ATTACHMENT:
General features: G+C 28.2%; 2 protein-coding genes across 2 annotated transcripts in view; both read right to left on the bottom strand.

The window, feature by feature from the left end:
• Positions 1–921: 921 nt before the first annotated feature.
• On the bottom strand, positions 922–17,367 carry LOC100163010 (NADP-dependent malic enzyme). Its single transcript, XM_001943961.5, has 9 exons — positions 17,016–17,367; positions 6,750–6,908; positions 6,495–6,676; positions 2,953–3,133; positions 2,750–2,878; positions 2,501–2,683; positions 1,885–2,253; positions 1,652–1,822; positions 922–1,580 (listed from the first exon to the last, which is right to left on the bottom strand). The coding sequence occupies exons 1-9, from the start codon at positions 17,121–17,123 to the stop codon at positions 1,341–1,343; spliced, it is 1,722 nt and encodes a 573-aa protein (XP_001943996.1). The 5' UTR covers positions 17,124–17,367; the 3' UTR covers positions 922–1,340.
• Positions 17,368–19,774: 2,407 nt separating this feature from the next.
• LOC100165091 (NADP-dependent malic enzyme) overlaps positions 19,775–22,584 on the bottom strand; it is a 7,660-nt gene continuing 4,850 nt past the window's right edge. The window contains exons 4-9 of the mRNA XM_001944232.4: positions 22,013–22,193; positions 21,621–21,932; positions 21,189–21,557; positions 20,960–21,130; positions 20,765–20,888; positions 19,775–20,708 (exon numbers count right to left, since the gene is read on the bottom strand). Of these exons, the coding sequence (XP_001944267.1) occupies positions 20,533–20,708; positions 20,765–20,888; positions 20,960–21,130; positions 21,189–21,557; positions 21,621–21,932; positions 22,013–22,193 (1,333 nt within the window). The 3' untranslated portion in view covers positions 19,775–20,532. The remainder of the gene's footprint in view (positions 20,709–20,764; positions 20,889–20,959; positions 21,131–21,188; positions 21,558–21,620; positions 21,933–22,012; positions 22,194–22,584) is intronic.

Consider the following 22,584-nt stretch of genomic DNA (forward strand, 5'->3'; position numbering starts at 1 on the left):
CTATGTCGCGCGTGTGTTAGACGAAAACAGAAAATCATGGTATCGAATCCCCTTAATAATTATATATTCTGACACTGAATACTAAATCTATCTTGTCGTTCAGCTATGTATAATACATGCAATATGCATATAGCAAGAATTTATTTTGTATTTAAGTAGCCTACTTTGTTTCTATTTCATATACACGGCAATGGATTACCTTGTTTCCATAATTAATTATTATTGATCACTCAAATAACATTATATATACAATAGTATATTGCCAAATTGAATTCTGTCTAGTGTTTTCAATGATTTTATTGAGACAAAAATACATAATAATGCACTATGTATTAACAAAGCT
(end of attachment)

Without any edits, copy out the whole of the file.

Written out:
General features: G+C 28.2%; 2 protein-coding genes across 2 annotated transcripts in view; both read right to left on the bottom strand.

The window, feature by feature from the left end:
• Positions 1–921: 921 nt before the first annotated feature.
• On the bottom strand, positions 922–17,367 carry LOC100163010 (NADP-dependent malic enzyme). Its single transcript, XM_001943961.5, has 9 exons — positions 17,016–17,367; positions 6,750–6,908; positions 6,495–6,676; positions 2,953–3,133; positions 2,750–2,878; positions 2,501–2,683; positions 1,885–2,253; positions 1,652–1,822; positions 922–1,580 (listed from the first exon to the last, which is right to left on the bottom strand). The coding sequence occupies exons 1-9, from the start codon at positions 17,121–17,123 to the stop codon at positions 1,341–1,343; spliced, it is 1,722 nt and encodes a 573-aa protein (XP_001943996.1). The 5' UTR covers positions 17,124–17,367; the 3' UTR covers positions 922–1,340.
• Positions 17,368–19,774: 2,407 nt separating this feature from the next.
• LOC100165091 (NADP-dependent malic enzyme) overlaps positions 19,775–22,584 on the bottom strand; it is a 7,660-nt gene continuing 4,850 nt past the window's right edge. The window contains exons 4-9 of the mRNA XM_001944232.4: positions 22,013–22,193; positions 21,621–21,932; positions 21,189–21,557; positions 20,960–21,130; positions 20,765–20,888; positions 19,775–20,708 (exon numbers count right to left, since the gene is read on the bottom strand). Of these exons, the coding sequence (XP_001944267.1) occupies positions 20,533–20,708; positions 20,765–20,888; positions 20,960–21,130; positions 21,189–21,557; positions 21,621–21,932; positions 22,013–22,193 (1,333 nt within the window). The 3' untranslated portion in view covers positions 19,775–20,532. The remainder of the gene's footprint in view (positions 20,709–20,764; positions 20,889–20,959; positions 21,131–21,188; positions 21,558–21,620; positions 21,933–22,012; positions 22,194–22,584) is intronic.

Consider the following 22,584-nt stretch of genomic DNA (forward strand, 5'->3'; position numbering starts at 1 on the left):
CTATGTCGCGCGTGTGTTAGACGAAAACAGAAAATCATGGTATCGAATCCCCTTAATAATTATATATTCTGACACTGAATACTAAATCTATCTTGTCGTTCAGCTATGTATAATACATGCAATATGCATATAGCAAGAATTTATTTTGTATTTAAGTAGCCTACTTTGTTTCTATTTCATATACACGGCAATGGATTACCTTGTTTCCATAATTAATTATTATTGATCACTCAAATAACATTATATATACAATAGTATATTGCCAAATTGAATTCTGTCTAGTGTTTTCAATGATTTTATTGAGACAAAAATACATAATAATGCACTATGTATTAACAAAGCT